High activities of glutamine transaminase K (dichlorovinylcysteine β-Lyase) and ω-amidase in the choroid plexus of rat brain. / Cooper, Arthur J L; Abraham, Dicky G.; Gelbard, Alan S.; Lai, James C K; Petito, Carol.

In: Journal of Neurochemistry, Vol. 61, No. 5, 01.11.1993, p. 1731-1741.

Research output: Contribution to journalArticle

Cooper, AJL, Abraham, DG, Gelbard, AS, Lai, JCK & Petito, C 1993, 'High activities of glutamine transaminase K (dichlorovinylcysteine β-Lyase) and ω-amidase in the choroid plexus of rat brain', Journal of Neurochemistry, vol. 61, no. 5, pp. 1731-1741.
Cooper, Arthur J L ; Abraham, Dicky G. ; Gelbard, Alan S. ; Lai, James C K ; Petito, Carol. / High activities of glutamine transaminase K (dichlorovinylcysteine β-Lyase) and ω-amidase in the choroid plexus of rat brain. In: Journal of Neurochemistry. 1993 ; Vol. 61, No. 5. pp. 1731-1741.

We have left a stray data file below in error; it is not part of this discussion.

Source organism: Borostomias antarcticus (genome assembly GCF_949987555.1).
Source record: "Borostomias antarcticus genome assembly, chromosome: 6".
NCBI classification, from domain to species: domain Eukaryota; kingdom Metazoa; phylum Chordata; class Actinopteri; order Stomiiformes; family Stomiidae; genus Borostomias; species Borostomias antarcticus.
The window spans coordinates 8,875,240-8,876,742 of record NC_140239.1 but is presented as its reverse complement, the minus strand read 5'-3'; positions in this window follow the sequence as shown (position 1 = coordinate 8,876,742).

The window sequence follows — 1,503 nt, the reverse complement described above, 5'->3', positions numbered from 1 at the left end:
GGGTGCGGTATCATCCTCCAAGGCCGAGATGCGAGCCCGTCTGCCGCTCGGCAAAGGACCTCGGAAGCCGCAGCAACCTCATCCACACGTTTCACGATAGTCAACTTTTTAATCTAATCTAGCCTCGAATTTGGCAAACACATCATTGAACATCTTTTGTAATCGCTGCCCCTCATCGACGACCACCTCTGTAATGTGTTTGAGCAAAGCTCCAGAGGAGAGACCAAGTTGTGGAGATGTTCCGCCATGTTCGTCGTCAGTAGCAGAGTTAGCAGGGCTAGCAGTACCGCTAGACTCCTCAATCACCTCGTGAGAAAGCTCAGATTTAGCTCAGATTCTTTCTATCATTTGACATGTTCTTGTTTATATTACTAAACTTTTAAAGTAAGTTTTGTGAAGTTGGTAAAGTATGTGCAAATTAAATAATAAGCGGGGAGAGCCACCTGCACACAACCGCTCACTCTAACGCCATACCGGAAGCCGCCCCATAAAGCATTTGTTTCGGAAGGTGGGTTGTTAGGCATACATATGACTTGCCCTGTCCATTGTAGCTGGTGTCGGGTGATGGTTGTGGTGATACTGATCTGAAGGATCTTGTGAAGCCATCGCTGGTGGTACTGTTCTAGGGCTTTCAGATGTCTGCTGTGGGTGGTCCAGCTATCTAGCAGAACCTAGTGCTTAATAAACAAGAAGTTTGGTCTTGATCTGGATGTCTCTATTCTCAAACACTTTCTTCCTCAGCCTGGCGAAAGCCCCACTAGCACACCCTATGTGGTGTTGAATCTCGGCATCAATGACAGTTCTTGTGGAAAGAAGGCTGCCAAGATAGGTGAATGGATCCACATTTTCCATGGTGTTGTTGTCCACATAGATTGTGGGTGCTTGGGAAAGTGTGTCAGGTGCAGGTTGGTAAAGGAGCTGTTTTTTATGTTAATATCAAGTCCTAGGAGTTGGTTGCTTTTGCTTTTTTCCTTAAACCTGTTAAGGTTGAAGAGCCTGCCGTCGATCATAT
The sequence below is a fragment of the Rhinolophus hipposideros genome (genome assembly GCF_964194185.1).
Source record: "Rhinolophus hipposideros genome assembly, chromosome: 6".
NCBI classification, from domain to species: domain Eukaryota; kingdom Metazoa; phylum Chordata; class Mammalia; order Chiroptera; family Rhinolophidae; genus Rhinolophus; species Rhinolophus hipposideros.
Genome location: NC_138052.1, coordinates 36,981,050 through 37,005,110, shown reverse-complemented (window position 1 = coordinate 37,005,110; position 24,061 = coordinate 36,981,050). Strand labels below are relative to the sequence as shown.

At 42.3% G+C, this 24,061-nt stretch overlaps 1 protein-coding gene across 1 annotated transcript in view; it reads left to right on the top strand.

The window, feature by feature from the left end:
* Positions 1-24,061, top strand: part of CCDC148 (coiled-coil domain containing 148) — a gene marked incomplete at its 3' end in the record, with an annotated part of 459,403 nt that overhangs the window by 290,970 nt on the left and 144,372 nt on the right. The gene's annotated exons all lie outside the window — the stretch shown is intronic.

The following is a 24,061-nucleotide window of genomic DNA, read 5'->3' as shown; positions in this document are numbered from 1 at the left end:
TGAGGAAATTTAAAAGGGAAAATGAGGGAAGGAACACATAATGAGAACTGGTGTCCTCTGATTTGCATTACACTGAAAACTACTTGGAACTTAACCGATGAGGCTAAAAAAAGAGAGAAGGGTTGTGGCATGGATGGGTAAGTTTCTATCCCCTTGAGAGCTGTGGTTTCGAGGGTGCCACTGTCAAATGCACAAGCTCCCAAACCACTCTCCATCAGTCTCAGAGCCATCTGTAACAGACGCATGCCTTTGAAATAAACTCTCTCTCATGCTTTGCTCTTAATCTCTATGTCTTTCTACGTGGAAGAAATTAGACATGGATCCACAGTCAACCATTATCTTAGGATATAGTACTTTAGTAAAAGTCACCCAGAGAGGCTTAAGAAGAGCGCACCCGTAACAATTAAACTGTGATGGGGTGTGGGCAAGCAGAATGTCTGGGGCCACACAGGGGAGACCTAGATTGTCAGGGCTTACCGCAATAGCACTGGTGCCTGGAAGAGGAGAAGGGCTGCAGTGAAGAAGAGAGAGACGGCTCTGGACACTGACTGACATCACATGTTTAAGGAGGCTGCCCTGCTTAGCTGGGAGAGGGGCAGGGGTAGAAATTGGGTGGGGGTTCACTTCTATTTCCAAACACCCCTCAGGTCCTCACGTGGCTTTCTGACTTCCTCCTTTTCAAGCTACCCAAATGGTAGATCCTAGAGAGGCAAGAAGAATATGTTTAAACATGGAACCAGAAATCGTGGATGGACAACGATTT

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N2 - Certain halogenated hydrocarbons, e.g., dichloroacetylene, are nephrotoxic to experimental animals and neurotoxic to humans; cysteine-S-conjugate β-lyases may play a role in the nephrotoxicity. We now show that with dichlorovinylcysteine as substrate the only detectable cysteine-S-conjugate β-lyase in rat brain homogenates is identical to glutamine transaminase K. The predominant (mitochondrial) form of glutamine transaminase K in rat brain was shown to be immunologically distinct from the predominant (cytosolic) form of the enzyme in rat kidney. Glutamine transaminase K and ω-amidase (constituents of the glutaminase II pathway) activities were shown to be widespread throughout the rat brain. However, the highest specific activities of these enzymes were found in the choroid plexus. The high activity of glutamine transaminase K in choroid plexus was also demonstrated by means of an immunohistochemical staining procedure. Glutamine transaminase K has a broad specificity toward amino acid and α-keto acid substrates. The ω-amidase also has a broad specificity; presumably, however, the natural substrates are α-ketoglutaramate and α-ketosuccinamate, the α-keto acid analogues of glutamine and asparagine, respectively. The high activities of both glutamine transaminase K and ω-amidase in the choroid plexus suggest that the two enzymes are linked metabolically and perhaps are coordinately expressed in that organ. The data suggest that the natural substrate of glutamine transaminase K in rat brain is indeed glutamine and that the metabolism of glutamine through the glutaminase II pathway (i.e., L-glutamine and α-keto acid → α-ketoglutarate and L-amino acid + ammonia) is an important function of the choroid plexus. Moreover, the present findings also suggest that any explanation of the neurotoxicity of halogenated xenobiotics must take into account the role of glutamine transaminase K and its presence in the choroid plexus.